In simple terms Greenpeace define it as
“a PR tactic that's used to make a company or product appear environmentally friendly without meaningfully reducing its environmental impact”
Effectively it’s a deception tactic where products are marketed as environmentally friendly when they are not. Consumers are tricked into believing that products or services have more of a good impact on the environment than they actually do.
Another definition attributed to Greenpeace is “when you spend more on Marketing your sustainability than you do on solving the problem”.
Which comes down to the intent behind your claims, or the intent behind whether you actually care about climate change, whether you care about trying to diffuse the ticking carbon time bomb.
But why do companies greenwash?
The main reason that companies or organisations greenwash is to appeal to the rapidly growing environmentally conscious consumer. For example if a fashion company claims to be sustainable, using sustainably sourced materials this is going to place them at an advantage with consumers over other fashion rivals. Greenwashing is a simple way for companies to pretend they care about the environment, without actually putting in the work, whilst increasing their profit.
There are actually calls to name and shame companies.
This is a major issue within a society that is trying to do everything it can to combat climate change. Greenwashing can lead to people who are actively trying to be a part of the solution to becoming unknowingly a part of the problem, due to misled marketing or false claims. But more than this it undermines people’s trust in sustainability claims, meaning they invest in them less, as a whole which hinders the progress that needs to be seen to slow global warming.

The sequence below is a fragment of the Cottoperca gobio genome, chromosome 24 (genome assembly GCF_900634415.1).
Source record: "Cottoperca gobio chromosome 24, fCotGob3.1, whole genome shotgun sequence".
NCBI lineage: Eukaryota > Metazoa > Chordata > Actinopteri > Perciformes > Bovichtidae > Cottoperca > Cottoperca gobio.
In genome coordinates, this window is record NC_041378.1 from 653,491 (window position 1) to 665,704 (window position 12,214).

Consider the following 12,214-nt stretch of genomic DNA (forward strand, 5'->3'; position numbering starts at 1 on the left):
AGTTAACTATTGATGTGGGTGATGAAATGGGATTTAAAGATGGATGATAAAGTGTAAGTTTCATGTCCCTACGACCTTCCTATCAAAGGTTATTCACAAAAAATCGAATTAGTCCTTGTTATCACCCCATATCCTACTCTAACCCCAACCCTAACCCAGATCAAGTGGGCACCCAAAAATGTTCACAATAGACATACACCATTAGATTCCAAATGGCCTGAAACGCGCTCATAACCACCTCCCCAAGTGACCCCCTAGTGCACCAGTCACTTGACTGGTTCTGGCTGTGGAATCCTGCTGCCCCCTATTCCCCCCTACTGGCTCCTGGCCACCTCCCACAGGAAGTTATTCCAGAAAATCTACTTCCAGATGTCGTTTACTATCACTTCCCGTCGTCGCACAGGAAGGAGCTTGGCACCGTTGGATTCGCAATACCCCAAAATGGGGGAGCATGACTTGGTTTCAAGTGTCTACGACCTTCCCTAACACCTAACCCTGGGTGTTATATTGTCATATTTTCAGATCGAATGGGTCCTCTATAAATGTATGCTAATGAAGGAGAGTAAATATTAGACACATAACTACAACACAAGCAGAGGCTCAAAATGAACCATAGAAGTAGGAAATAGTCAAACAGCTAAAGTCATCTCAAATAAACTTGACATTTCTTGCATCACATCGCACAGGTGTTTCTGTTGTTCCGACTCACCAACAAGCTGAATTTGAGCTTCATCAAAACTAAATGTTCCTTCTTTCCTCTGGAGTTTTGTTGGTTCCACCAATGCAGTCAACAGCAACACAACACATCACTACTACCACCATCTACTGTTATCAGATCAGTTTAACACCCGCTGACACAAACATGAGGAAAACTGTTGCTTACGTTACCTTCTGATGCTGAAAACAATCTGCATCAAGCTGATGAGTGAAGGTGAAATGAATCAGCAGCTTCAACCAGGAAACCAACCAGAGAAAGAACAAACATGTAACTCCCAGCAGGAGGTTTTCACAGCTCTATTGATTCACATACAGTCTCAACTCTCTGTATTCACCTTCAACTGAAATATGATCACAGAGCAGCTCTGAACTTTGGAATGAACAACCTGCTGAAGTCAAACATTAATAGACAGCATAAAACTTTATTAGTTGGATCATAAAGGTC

In a study conducted by an online retailer called OnBuy, in 2020, it was found that 83% of consumers feel misled by sustainability catchwords. This stops people from buying from brands that are actually sustainable because they think it is more false marketing. Greenwashing is a major setback in the mission towards sustainability and becoming more eco friendly.
3 Simple rules to ensure you aren't greenwashing
To ensure your business is not contributing to this problem there are a few simple rules you can follow to be one hundred percent sure you are not greenwashing.
- Be very clear about what sustainability benefit your company has
Make your claims very understandable and specific, in terminology that everybody will know. Don't use fancy words that will confuse the consumer about the true sustainability of your product. Also do not try to blur the truth about the eco friendliness of your product, its packaging or the business surrounding it, this way there can be no confusion and no accusation that you are greenwashing. For example, 20% of the energy used in production for Adidas is renewable, they are specific with the fact it is only 20% (for now) so customers are not tricked into thinking they use entirely renewable energy.
- Collect evidence that backs up your sustainability claims
Prove that the claims made by your business about its lessening impact on the environment are verified by third party certifications and check up regularly on this statement to ensure your claims are still true (Eg) SKOOT, B-Corp
- Don't give a false impression when marketing your product
Only use images that are relevant to the claims that you are making. For example, changing your logo to green or having images of trees surrounding your marketing if you are not actually making a product that is sustainable or if you are not using renewable energy and offsetting carbon emissions is greenwashing.
You need to ensure you
- Identify your carbon footprint
- Remove your carbon footprint
- Avoid creating a carbon footprint
If you only follow one of these strategies and invest heavily in it and talking about it, there’s a real danger that you begin to fall into the greenwashing camp.